I was thinking about axioms today. An axiom is a statement that is self-evidently true. It identifies a baseline.
It’s usually a math thing, that I’ll be perfectly honest and admit I don’t understand. But I’ve heard about them in church as well, so there’s a philosophical aspect as well.
I came up with one for writing:
Writing is at least a form of creative expression, the process of which offers satisfaction. Even if this is all that writing is, it can bring joy even if it never brings a successful career (whatever success looks like to any individual person.)
Here’s a question I want you to ask yourself.
Are you willing to do the work even if it doesn’t make you great?
What if you put in your 10,000 hours or put $40,000 and two years of your life into an MFA or whatever it is that is required for you to become an expert at whatever it is you’re passionate about — and you’re still mediocre?
Are you willing to risk that?
The fact is that being an expert is not the same as being a superstar. It’s possible that you might do all the work and wind up being an expert who is in the middle of the pack. Or not even that.
If your passion is writing, you can be an expert who is not a bestseller. You can be an expert who never sells a book traditionally. You can be an expert whose indie published books never sell much.
You just can.
No one who wants a creative career gets the benefit of knowing ahead of time that all their hard work will put them in the top 1 percent of their profession. Hell — we don’t even get to know if it will put us in the top 99 percent of our profession.
It’s up to you decide whether you are willing to put in the work regardless. Here are some other questions you can ask yourself, to help you decide.
Will the work itself satisfy you?
Do you enjoy writing enough that putting whatever work it takes to become an expert will be worth it, even if you never sell a book? That’s a hard question, so I want you to really think about it.
Writing a book is hard work. Hugh Howey says you should write at least ten before you even start to question whether or not you’re a good writer. Stephen King says that talent is as cheap as table salt. What separates the talented individual from the successful one is a lot of hard work.
There is no guarantee, there will never be any guarantee, that your hard work will do any more than make you a better writer and a better storyteller. Decide if that minimum outcome is good enough for you.
Do you enjoy being part of a community of other people doing the same work?
One of the best benefits of being a writer is being part of the community of other writers. Ask yourself if you’re taking advantage of that and if you’re not, whether or not it might help you to make the blind commitment to the hard work of becoming an expert.
If you have the resources, I highly recommend finding even a small local writing conference to attend in 2019. Join at least one online writing community (like Ninja Writers!) and really participate. Find a writing partner or a group of local writers to join.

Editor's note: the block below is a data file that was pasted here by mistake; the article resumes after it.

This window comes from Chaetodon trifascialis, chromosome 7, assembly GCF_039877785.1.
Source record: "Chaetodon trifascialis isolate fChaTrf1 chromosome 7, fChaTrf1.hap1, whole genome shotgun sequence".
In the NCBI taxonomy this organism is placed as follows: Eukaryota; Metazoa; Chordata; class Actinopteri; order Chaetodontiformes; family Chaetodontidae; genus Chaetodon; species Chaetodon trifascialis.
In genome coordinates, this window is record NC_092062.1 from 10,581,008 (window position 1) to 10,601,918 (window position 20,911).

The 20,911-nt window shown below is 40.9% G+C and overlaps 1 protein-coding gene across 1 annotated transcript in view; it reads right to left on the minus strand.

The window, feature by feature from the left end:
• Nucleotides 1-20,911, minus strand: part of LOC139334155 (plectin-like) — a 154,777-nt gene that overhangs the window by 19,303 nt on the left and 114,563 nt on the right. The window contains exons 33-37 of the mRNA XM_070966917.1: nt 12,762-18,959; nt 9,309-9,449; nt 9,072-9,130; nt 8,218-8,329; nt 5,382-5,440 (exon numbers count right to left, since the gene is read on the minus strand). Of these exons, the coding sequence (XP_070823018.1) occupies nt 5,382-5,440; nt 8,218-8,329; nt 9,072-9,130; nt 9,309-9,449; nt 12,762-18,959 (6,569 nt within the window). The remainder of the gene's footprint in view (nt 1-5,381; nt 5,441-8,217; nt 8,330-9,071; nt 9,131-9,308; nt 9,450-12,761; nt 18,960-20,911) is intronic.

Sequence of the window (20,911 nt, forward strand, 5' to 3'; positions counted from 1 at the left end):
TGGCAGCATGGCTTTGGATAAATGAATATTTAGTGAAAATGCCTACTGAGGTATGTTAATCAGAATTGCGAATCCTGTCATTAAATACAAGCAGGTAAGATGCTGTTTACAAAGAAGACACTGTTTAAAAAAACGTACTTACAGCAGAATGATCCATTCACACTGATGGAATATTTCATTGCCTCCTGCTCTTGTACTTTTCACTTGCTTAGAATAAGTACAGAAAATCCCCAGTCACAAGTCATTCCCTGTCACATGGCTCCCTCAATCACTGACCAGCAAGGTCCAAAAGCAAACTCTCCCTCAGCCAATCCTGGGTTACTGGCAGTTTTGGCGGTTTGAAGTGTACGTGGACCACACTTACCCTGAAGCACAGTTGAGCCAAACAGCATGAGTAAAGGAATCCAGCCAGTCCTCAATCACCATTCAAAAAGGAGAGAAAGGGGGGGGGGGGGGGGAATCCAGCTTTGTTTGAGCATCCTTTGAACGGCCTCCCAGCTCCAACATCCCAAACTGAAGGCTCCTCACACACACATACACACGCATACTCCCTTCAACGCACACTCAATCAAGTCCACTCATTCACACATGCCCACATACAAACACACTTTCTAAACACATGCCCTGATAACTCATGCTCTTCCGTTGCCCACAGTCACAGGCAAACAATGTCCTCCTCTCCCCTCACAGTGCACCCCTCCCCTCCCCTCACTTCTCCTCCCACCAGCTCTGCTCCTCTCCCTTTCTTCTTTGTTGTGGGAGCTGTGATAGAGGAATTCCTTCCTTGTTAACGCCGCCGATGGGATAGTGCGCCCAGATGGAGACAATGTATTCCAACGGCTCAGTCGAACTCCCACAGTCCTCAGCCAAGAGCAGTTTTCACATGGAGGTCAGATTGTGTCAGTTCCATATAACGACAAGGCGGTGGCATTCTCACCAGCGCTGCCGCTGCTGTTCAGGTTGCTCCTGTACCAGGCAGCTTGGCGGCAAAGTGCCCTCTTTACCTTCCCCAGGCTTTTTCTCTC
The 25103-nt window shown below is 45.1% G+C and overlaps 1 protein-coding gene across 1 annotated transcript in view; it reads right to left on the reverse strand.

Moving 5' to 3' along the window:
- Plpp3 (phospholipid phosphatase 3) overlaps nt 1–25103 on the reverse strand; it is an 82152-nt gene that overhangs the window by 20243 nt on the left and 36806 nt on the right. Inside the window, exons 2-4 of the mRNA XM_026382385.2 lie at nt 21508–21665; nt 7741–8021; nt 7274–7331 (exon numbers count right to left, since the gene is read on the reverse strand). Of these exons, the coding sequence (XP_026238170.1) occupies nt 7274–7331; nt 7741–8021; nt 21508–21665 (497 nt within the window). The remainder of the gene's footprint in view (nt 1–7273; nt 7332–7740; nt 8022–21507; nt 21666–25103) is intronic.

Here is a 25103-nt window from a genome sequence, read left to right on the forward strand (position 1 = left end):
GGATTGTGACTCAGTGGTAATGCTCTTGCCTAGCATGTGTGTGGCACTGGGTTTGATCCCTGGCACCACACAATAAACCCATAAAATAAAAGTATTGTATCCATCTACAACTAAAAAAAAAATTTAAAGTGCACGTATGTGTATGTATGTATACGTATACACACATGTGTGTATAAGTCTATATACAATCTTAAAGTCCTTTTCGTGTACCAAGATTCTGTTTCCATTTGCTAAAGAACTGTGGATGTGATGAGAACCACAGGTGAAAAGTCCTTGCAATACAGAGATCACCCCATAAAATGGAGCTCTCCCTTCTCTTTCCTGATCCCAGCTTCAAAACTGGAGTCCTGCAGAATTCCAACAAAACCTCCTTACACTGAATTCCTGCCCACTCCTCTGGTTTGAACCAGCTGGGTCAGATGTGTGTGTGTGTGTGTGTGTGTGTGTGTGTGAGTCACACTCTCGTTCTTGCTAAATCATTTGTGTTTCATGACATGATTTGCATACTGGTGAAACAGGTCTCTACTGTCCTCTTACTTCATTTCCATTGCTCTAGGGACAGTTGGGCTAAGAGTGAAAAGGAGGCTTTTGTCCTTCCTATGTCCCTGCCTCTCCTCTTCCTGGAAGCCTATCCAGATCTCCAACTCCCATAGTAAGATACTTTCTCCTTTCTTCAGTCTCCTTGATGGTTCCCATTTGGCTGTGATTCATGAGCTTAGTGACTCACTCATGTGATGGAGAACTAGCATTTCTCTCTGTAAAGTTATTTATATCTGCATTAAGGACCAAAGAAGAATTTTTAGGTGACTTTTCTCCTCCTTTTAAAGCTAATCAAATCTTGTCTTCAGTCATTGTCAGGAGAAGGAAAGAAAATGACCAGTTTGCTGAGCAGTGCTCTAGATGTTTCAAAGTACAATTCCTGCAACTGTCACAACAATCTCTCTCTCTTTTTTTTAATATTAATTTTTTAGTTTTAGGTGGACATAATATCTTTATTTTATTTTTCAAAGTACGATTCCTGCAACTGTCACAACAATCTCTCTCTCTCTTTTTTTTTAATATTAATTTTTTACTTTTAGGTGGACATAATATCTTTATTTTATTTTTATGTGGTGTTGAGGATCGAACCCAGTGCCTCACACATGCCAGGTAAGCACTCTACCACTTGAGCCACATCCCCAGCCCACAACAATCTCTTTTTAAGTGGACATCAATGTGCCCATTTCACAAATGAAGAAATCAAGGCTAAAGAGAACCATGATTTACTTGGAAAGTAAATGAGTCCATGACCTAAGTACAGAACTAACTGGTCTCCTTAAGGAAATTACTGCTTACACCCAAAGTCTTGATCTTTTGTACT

Are you willing to risk the rejection it will take to actually find out how far you can take this thing?
So, we’ve established that you have to put work into being a writer and that it’s possible that there is no amount of work that will make you a superstar. But there is only one way to find out just exactly where you work can take you.
You have to put it out into the world. That means sending it out to agents or self-publishing it or sending it to publications or contests. It means risking rejection.
I can at the very least take away any sense of anticipation here. The one guarantee in writing is that you will be rejected. A lot. Readers will look at your Amazon page and pass. Agents will reject you for a wide variety of reasons, almost none of which include the quality of your work. (I had seven offers the last time I went looking for an agent — and was still getting rejections six months after my book sold to a major publisher.)
A whole lot of rejection is a given.
So . . .
Are you willing to take that on? If not, then you have to ask yourself if you are willing to do the work just for the sake of the work?
Because as hard as this post is, there’s an upside. Most people aren’t. If you are, then you’ve already outworked pretty much everyone. And that matters because it’s the only way you can find out how far you actually can go.
If the axiom I started this post with fits you, then you are a writer. And putting in the work is worth it — regardless of the outcome.
Writing is at least a form of creative expression, the process of which offers satisfaction. Even if this is all that writing is, it can bring you joy even if you never become a bestseller.
My favorite book about doing the work anyway is The Creative Habit by Twila Tharp.
Shaunta Grimes is a writer and teacher. She is an out-of-place Nevadan living in Northwestern PA with her husband, three superstar kids, two dementia patients, a good friend, Alfred the cat, and a yellow rescue dog named Maybelline Scout. She’s on Twitter @shauntagrimes and is the author of Viral Nation and Rebel Nation and the upcoming novel The Astonishing Maybe. She is the original Ninja Writer.